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Thread: Need to replace Shower mixing valve with separate cutoff valve for inputs.

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  1. #1

    Default Need to replace Shower mixing valve with separate cutoff valve for inputs.


    I livein a ~20 year old townhouse. My old shower valve leaked behind the wall with no symptoms in the part visible during normal use. Lots of damage to the drywall around it and a 2x6 support for the valve before we discovered it. After taking down the tile and drywall we saw the mixing valve itself was leaking, and that it had shutoff valves for both hot and cold input. I immediately turned off both shutoff valves, only to find that the left side shutoff valve itself leaked. Luckily, it seemed to fix itself after a draining maybe 50ml into an improvised catch-can. I think maybe it was just backward drainage of the water column in the part above the valve (?).

    So now I have to put in a new valve and a couple of these shutoffs, I suppose. I understand most valves these days come with threaded interfaces? So this usually means sweating together an adaptor of some type, then screwing that into the valve properly, then sweating the other end of the adaptor onto an approprately disassembled/cut supply line.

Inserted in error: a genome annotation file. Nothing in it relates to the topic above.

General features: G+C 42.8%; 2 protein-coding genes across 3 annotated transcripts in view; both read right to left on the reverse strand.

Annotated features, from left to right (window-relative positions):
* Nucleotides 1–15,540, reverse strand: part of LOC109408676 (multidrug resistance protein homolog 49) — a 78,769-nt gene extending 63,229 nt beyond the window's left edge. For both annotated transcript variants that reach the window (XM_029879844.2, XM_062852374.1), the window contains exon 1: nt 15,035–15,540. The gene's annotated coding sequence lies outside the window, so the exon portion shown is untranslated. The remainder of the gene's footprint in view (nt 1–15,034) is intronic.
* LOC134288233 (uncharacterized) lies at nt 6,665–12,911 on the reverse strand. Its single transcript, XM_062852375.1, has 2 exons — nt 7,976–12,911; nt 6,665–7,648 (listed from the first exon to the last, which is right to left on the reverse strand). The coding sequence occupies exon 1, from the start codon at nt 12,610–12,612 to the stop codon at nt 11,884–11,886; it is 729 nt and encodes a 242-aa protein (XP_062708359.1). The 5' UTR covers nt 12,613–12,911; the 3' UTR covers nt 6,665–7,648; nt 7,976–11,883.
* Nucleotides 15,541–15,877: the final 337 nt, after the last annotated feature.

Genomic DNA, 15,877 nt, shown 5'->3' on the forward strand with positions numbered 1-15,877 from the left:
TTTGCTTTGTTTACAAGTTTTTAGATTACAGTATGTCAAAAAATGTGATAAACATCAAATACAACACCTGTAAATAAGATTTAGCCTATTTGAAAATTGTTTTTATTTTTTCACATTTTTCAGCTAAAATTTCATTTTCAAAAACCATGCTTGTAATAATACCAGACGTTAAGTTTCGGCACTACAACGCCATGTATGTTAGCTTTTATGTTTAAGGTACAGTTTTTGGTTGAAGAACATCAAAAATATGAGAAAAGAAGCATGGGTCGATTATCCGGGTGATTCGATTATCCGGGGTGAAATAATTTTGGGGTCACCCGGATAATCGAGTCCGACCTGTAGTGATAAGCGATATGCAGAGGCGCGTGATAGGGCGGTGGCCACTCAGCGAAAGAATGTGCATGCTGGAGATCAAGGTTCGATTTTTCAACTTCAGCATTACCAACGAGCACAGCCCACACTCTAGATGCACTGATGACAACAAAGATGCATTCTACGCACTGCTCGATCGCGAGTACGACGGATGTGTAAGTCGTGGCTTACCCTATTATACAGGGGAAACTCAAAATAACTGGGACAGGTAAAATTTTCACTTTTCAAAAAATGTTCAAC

Is this correct? Except that in my case, I will sweat in these cutoff valves after the adaptors or as part of them. I like them. I will install them facing backwards, though, since if this ever needs to be accessed once the shower is assembled, it'll be from behind.
    Last edited by OfficeLinebacker; 11-26-2006 at 10:46 AM.

  2. #2
    Plumber jimbo's Avatar
    Join Date
    Aug 2004
    San Diego


    You have a tough situation here because of the other pipes.

    Valves sold at home stores tend to have threaded connections, because it is supposedly DIY friendly. All brands are availavle from a good plumbing supply, or special order at the home store, with (a) sweat connections and (b) integral screwdriver stops. These stops are located so the are accessible when the round escutcheon flange is removed. No need open the wall to get to the stops. If you are in a single family home, stops are nice to have , but not essential. If it is a multifamily building, stops are important.
    Delta ( a brand much favored by plumbers ) will come with male threads, but the fittings are machined internally to accept a 1/2" copper sweat.

    I don't see where that existing valve was secured by anything except the pipes. It really should be supported more securely.

    Flame protectors are readily available so you will not have to further "toast" the plastic pipes while sweating the copper.

  3. #3
    Master Plumber master plumber mark's Avatar
    Join Date
    Feb 2005
    indianapolis indiana - land of the free, home of the brave....
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    Talking I like the melted pvc plastic

    Thats really not that big a deal....

    If you just go out and buy yourself a DELTA 1700 faucet
    with the stops already brazed into the valve all you have to
    is sloder it all up.... they come ready to go...